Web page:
Huawei ban clouds U.S.-China trade talks, tech sector
WASHINGTON/BEIJING (Reuters) - A U.S. bid to block China's Huawei Technologies from buying vital American technology threw into question prospects for sales at some of the largest tech companies and drew a sharp rebuke from Beijing, which said the move could hurt trade talks.
Shares of Huawei's U.S. suppliers fell on fears the Chinese firm would be forced to stop buying American chips, software and other components after the Trump administration banned it from buying U.S. technology without special approval.
Huawei, the world's biggest telecoms equipment maker, said that losing access to U.S. suppliers "will do significant economic harm to the American companies" and affect "tens of thousands of American jobs."
"Huawei will seek remedies immediately and find a resolution to this matter," the company said in a statement.
The U.S. crackdown, announced on Wednesday, was the latest shot fired in a U.S.-China trade war that is rattling financial markets and threatening to derail a slowing global economy.
Chinese officials said Washington's aggressive posture could affect negotiations, which appeared to hit an impasse in the past week as the United States hiked tariffs on Chinese goods and Beijing retaliated with higher duties on U.S. products.
Commerce Ministry spokesman Gao Feng said the United States should avoid further damaging relations between the world's two largest economies. "China will take all the necessary measures to resolutely safeguard the legitimate rights of Chinese firms," Gao told reporters.
China's Foreign Ministry also announced the formal arrest of two Canadian citizens who were detained shortly after Canada arrested Huawei Chief Financial Officer Meng Wanzhou in December.
Meng faces extradition to the United States on charges that she conspired to defraud global banks about Huawei's relationship with a company operating in Iran. She and the company deny the charges.
While Canada says China has made no specific link between the detentions of the two men and Meng's arrest, experts and former diplomats say they have no doubt it is using their cases to pressure Canada.
The U.S. Commerce Department said on Wednesday it was adding Huawei and 70 affiliates to its "Entity List," which bars them from buying components and technology from U.S. firms without government approval.
It later revised the number of affiliates down to 68. The order could go into effect this week.
Lawmakers in the U.S. Congress have long feared that Huawei's equipment could be used by the Chinese government to spy on Americans. Democrats and Republicans lined up in support of the Trump administration's move.
Republican Senator Marco Rubio said firms should reconsider entering into long-term contracts with Huawei, noting in a tweet that "very soon Huawei will lose access to important components like chips, antennae & phone operating systems."
Leading analysts downgraded their assessments for several microchip companies following the move against Huawei.
Huawei was the world's third largest purchaser of semiconductors last year, accounting for 4.4% of global market share, behind only Samsung Electronics Co Ltd and Apple Inc, according to Gartner, a research firm.
Susquehanna Financial Group analyst Christopher Rolland, who said he believed Huawei had built up a one-to-two-year supply of U.S. components, cut price targets on several microchip companies, including Xilinx Inc. Shares of Xilinx were down 5.7 percent in mid-afternoon on Thursday, while those of rival chipmaker Qualcomm Inc fell 3.9 percent.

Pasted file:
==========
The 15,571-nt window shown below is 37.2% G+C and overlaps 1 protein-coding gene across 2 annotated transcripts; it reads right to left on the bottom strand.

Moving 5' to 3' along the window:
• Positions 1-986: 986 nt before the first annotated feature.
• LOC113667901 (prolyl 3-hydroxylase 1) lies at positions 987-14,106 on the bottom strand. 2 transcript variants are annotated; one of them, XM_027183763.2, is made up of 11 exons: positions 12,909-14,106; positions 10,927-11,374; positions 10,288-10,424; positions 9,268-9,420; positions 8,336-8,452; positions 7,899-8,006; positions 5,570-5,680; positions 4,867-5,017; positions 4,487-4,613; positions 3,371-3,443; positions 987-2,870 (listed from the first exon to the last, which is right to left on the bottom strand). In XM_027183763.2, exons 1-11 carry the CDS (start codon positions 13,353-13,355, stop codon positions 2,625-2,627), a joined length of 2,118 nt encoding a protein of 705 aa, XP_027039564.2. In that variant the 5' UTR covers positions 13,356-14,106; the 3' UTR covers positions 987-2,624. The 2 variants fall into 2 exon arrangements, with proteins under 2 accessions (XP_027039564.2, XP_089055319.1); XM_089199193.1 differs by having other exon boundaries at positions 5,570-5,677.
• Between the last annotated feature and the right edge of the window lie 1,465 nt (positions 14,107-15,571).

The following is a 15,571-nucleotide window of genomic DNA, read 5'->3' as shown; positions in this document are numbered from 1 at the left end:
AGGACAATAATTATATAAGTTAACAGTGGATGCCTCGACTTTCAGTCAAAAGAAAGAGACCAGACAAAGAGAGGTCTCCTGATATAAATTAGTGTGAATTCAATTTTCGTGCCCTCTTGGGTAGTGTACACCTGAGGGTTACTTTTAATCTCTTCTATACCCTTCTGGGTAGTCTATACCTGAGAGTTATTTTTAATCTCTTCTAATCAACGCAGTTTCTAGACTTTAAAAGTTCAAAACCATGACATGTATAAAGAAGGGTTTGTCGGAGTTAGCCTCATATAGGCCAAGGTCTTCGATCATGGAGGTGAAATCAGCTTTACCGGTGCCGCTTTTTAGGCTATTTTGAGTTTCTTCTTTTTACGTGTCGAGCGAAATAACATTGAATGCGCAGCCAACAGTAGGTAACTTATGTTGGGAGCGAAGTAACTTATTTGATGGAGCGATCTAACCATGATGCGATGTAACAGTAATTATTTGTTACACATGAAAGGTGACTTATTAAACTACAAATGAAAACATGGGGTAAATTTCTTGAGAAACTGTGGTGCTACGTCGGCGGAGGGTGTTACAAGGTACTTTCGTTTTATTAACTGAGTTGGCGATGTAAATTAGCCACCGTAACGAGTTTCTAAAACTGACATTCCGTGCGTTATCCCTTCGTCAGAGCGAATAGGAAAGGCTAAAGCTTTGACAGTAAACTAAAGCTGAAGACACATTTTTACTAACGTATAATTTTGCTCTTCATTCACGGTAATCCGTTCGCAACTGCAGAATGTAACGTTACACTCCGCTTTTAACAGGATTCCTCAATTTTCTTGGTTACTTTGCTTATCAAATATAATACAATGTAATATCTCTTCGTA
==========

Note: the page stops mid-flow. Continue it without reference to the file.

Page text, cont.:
There are also growing signs the U.S.-China trade war could filter into the broader economy.
Walmart Inc said prices for shoppers would rise because of higher tariffs on Chinese goods even as the world's largest retailer reported on Thursday its best comparable sales growth for the first quarter in nine years.
Walmart Chief Financial Officer Brett Biggs told Reuters the company would seek to ease the pain, in part by trying to buy from different countries.
As negotiations toward resolving the trade war stalled last week, the United States ramped up the pressure by raising tariffs on a list of $200 billion worth of Chinese imports to 25% from 10%.
China, which views the U.S. decision last year to impose tariffs as the genesis of the trade war, retaliated this week with higher duties on a revised list of $60 billion worth of U.S. products.
President Donald Trump, who has embraced protectionism and accused China of engaging in unfair trade practices, has threatened to put 25% tariffs on a further $300 billion worth of Chinese goods.
With few options left for levying tariffs on U.S. goods, China could opt for other ways to pressure the United States, including blocking corporate mergers and other deals.
"There's other things they can do, and M&A would certainly be one thing," said Stacy Rasgon, an analyst with Bernstein.
While the United States wants significant changes in China's approach to intellectual property rights and state subsidies as part of any trade deal, Beijing is insisting that all tariffs be eliminated.
The two sides are also at odds over how much more in U.S. goods China would have to agree to buy as well as how balanced the text of the draft trade agreement should be, Vice Premier Liu He, China's lead trade negotiator, said last week.
In the week ended May 9, Chinese buyers dropped orders for 3,247 metric tonnes of U.S. pork - the biggest cancellation in more than a year and a blow to an industry that has been banking on China increasing purchases because of African swine fever.
(Reporting by Yawen Chen and Se Young Lee and Diane Bartz; Additional reporting by David Shepardson in Washington, Stephen Nellis and Noel Randewich in San Francisco and Arjun Panchadar in Bengaluru; Writing by Chris Sanders and Paul Simao; Editing by Sonya Hepinstall and Peter Cooney)
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